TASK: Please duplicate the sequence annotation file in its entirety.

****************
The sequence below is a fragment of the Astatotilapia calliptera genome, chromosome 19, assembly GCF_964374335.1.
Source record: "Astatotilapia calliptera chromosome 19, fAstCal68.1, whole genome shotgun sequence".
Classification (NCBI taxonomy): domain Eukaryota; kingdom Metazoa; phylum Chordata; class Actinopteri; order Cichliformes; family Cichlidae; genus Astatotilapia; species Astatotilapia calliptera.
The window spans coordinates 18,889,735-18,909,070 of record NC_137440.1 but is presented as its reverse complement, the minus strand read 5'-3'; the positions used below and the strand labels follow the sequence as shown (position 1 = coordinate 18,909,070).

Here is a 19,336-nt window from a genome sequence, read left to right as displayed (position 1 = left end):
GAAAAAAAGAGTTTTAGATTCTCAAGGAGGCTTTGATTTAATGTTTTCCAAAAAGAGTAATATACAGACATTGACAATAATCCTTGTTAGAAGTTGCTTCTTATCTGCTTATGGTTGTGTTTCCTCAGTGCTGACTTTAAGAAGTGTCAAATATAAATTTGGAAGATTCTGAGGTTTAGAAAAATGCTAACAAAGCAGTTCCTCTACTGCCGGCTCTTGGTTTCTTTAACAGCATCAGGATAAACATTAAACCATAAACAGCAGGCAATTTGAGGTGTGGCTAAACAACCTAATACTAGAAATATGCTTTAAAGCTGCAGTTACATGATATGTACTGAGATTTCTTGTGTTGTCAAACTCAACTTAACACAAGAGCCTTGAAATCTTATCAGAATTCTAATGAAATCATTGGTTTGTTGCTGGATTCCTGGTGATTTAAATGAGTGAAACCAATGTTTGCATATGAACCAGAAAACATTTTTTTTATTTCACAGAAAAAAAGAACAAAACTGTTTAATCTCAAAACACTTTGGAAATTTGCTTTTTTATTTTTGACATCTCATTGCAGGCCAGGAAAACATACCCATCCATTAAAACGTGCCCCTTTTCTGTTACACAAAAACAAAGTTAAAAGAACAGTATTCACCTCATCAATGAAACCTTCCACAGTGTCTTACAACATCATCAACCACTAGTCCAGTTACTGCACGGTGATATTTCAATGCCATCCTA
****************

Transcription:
The sequence below is a fragment of the Astatotilapia calliptera genome, chromosome 19, assembly GCF_964374335.1.
Source record: "Astatotilapia calliptera chromosome 19, fAstCal68.1, whole genome shotgun sequence".
Classification (NCBI taxonomy): domain Eukaryota; kingdom Metazoa; phylum Chordata; class Actinopteri; order Cichliformes; family Cichlidae; genus Astatotilapia; species Astatotilapia calliptera.
The window spans coordinates 18,889,735-18,909,070 of record NC_137440.1 but is presented as its reverse complement, the minus strand read 5'-3'; the positions used below and the strand labels follow the sequence as shown (position 1 = coordinate 18,909,070).

Here is a 19,336-nt window from a genome sequence, read left to right as displayed (position 1 = left end):
GAAAAAAAGAGTTTTAGATTCTCAAGGAGGCTTTGATTTAATGTTTTCCAAAAAGAGTAATATACAGACATTGACAATAATCCTTGTTAGAAGTTGCTTCTTATCTGCTTATGGTTGTGTTTCCTCAGTGCTGACTTTAAGAAGTGTCAAATATAAATTTGGAAGATTCTGAGGTTTAGAAAAATGCTAACAAAGCAGTTCCTCTACTGCCGGCTCTTGGTTTCTTTAACAGCATCAGGATAAACATTAAACCATAAACAGCAGGCAATTTGAGGTGTGGCTAAACAACCTAATACTAGAAATATGCTTTAAAGCTGCAGTTACATGATATGTACTGAGATTTCTTGTGTTGTCAAACTCAACTTAACACAAGAGCCTTGAAATCTTATCAGAATTCTAATGAAATCATTGGTTTGTTGCTGGATTCCTGGTGATTTAAATGAGTGAAACCAATGTTTGCATATGAACCAGAAAACATTTTTTTTATTTCACAGAAAAAAAGAACAAAACTGTTTAATCTCAAAACACTTTGGAAATTTGCTTTTTTATTTTTGACATCTCATTGCAGGCCAGGAAAACATACCCATCCATTAAAACGTGCCCCTTTTCTGTTACACAAAAACAAAGTTAAAAGAACAGTATTCACCTCATCAATGAAACCTTCCACAGTGTCTTACAACATCATCAACCACTAGTCCAGTTACTGCACGGTGATATTTCAATGCCATCCTA